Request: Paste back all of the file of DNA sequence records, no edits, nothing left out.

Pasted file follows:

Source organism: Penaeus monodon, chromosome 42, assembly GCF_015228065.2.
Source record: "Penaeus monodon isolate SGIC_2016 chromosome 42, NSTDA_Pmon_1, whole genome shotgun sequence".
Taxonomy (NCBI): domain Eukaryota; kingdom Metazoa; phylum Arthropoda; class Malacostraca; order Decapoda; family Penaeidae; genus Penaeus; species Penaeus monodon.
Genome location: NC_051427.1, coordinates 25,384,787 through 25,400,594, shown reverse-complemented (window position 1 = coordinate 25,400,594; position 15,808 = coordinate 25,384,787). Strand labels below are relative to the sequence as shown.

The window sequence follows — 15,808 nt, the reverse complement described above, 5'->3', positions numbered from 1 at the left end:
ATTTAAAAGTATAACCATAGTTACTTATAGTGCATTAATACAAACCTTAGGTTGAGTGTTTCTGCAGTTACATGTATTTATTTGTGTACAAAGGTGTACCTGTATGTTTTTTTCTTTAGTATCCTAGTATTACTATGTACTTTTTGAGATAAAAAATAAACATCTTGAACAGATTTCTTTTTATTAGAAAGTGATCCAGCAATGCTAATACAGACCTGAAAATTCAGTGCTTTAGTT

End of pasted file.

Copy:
Source organism: Penaeus monodon, chromosome 42, assembly GCF_015228065.2.
Source record: "Penaeus monodon isolate SGIC_2016 chromosome 42, NSTDA_Pmon_1, whole genome shotgun sequence".
Taxonomy (NCBI): domain Eukaryota; kingdom Metazoa; phylum Arthropoda; class Malacostraca; order Decapoda; family Penaeidae; genus Penaeus; species Penaeus monodon.
Genome location: NC_051427.1, coordinates 25,384,787 through 25,400,594, shown reverse-complemented (window position 1 = coordinate 25,400,594; position 15,808 = coordinate 25,384,787). Strand labels below are relative to the sequence as shown.

The window sequence follows — 15,808 nt, the reverse complement described above, 5'->3', positions numbered from 1 at the left end:
ATTTAAAAGTATAACCATAGTTACTTATAGTGCATTAATACAAACCTTAGGTTGAGTGTTTCTGCAGTTACATGTATTTATTTGTGTACAAAGGTGTACCTGTATGTTTTTTTCTTTAGTATCCTAGTATTACTATGTACTTTTTGAGATAAAAAATAAACATCTTGAACAGATTTCTTTTTATTAGAAAGTGATCCAGCAATGCTAATACAGACCTGAAAATTCAGTGCTTTAGTT